Monday, February 24, 2014


If you want to get ahead and get noticed, get a hat!
We all know about the nineteenth century gold and silver rushes, but have you ever heard of a plume rush?  It all started when feathered hats became the fashion rage. The avian hat craze was so great that during the 1880s, five million birds a year were killed by the millinery industry to keep up with demand.

Egrets and herons provided the most popular feathers, especially the “bridal feathers” grown during mating season. But even tree sparrows and woodpeckers weren’t safe from plume hunters. 

Things became so bad that when ornithologist Frank Chapman walked down the streets of Manhattan in 1886, he documented forty species of birds—not in the trees or sky—but perched upon women’s heads. 

Milliner: A designer who creates geometrical shapes unknown to mathmaticians.


 In 1886  bird feathers were selling for more than $20 an ounce (more than five hundred dollars in today’s currency). This increased to $32 an ounce during the start of the twentieth century, which made them worth twice their weight in gold.

 “That there should be an owl or ostrich left with a single feather apiece hardly seems possible,” Harper's Bazar reported on the winter hat season in 1897

The feather trade wasn’t confined to the East. Much of it occurred in the American West and Oregon, California and Texas were prime hunting grounds.  
Her hat is a creation that will never go out of style; it will just look ridiculous year after year. – Fred Allen


Women were called a “bird’s worst enemy” but in time they became advocates.  Alarmed by the decimation of birds Boston socialite Harriet Lawrence Hemenway held a series of teas to discuss the problem.  She then organized a boycott of feathers and helped form the Massachusetts Audubon Society, the oldest in the nation. 

 Eventually, the society was able to get the feather trade outlawed in Massachusetts and the first wild life protection movement spread across the country.  Hats still remained high and wide, but they were trimmed with ribbons, lace and flowers instead of feathers.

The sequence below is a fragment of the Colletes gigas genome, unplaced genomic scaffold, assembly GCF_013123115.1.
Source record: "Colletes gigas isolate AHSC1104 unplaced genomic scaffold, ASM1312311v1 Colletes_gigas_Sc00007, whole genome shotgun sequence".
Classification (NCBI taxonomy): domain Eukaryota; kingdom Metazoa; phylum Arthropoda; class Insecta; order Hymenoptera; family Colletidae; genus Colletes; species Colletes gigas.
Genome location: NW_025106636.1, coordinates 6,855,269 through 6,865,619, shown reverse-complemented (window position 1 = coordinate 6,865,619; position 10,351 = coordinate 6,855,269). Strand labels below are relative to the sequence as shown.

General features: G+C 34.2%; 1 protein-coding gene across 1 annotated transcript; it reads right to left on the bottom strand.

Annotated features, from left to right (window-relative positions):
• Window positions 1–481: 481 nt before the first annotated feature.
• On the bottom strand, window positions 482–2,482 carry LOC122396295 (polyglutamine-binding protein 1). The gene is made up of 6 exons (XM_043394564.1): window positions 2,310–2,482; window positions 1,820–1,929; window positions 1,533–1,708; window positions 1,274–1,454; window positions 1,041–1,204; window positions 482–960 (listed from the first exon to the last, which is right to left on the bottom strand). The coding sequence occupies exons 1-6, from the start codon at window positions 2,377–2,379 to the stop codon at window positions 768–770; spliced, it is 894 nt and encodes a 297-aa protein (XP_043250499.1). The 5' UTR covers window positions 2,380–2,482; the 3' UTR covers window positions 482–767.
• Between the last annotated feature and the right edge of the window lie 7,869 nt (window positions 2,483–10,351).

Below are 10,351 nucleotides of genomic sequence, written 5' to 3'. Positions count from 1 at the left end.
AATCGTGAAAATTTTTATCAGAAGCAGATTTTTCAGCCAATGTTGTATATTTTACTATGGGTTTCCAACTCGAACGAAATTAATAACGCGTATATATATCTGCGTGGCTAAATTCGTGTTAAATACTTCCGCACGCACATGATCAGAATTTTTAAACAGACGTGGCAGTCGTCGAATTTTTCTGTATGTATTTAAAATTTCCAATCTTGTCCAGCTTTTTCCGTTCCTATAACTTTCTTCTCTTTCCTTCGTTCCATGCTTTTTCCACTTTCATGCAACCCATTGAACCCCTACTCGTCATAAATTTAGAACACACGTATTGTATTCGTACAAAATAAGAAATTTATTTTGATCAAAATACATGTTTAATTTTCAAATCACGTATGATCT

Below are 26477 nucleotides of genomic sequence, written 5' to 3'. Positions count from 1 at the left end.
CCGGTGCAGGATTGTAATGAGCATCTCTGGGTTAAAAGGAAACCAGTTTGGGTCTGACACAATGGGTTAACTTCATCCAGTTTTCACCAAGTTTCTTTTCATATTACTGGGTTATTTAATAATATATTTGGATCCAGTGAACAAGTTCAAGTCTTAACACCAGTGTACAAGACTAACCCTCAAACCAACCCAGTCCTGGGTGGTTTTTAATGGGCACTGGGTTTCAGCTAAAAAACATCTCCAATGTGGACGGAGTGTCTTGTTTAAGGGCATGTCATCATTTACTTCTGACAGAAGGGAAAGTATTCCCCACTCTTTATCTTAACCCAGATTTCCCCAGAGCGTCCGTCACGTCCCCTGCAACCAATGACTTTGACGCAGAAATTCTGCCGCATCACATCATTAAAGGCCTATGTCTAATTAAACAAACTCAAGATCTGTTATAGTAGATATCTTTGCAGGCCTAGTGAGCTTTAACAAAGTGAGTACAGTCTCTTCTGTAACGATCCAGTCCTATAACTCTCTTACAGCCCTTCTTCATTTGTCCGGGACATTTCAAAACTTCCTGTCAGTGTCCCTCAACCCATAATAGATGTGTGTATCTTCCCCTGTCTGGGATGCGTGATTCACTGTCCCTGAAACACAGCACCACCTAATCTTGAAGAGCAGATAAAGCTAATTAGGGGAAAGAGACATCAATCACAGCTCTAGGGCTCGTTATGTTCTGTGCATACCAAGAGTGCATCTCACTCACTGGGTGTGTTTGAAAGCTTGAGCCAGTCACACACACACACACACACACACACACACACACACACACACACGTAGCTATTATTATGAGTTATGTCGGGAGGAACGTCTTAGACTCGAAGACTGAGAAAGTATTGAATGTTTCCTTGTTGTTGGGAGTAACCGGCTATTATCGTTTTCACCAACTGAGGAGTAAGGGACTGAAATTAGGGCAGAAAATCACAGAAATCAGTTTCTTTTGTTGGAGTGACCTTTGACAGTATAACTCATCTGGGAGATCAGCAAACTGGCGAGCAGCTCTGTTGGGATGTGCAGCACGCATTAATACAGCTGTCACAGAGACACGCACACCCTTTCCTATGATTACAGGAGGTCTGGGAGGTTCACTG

Why did women go overboard with hats?


According to a recent news release hats make women feel more powerful.  It's interesting to note that large, unwieldy hats went out of favor about the same time as women got the right to vote.  Coincidence?  Maybe not.   

I'm a hat person myself, though mostly I wear cowboy hats.  Anyone out there like to wear hats?

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But with careers and lives on the line, love will have to wait—perhaps forever.



  1. I love your post, Margaret. I have worn a few hats in my time but I have to confess, I am just not a hat person. I always feel very self conscience in a hat. I have decided that women either are hat people or they are not!

    mauback55 at gmail dot com

    1. Hi Melanie, if everyone wore a hat you'd probably feel more comfortable. But if there is such a thing as a hat person that would describe me. Every once in awhile I wear a hat to church just to make things more interesting (or to hide a bad hair day).
      Take care!

  2. Margaret, Enjoyed the post. I can't imagine wearing some of those hats, I would have been one of those people who were grateful when they outlawed the feathers!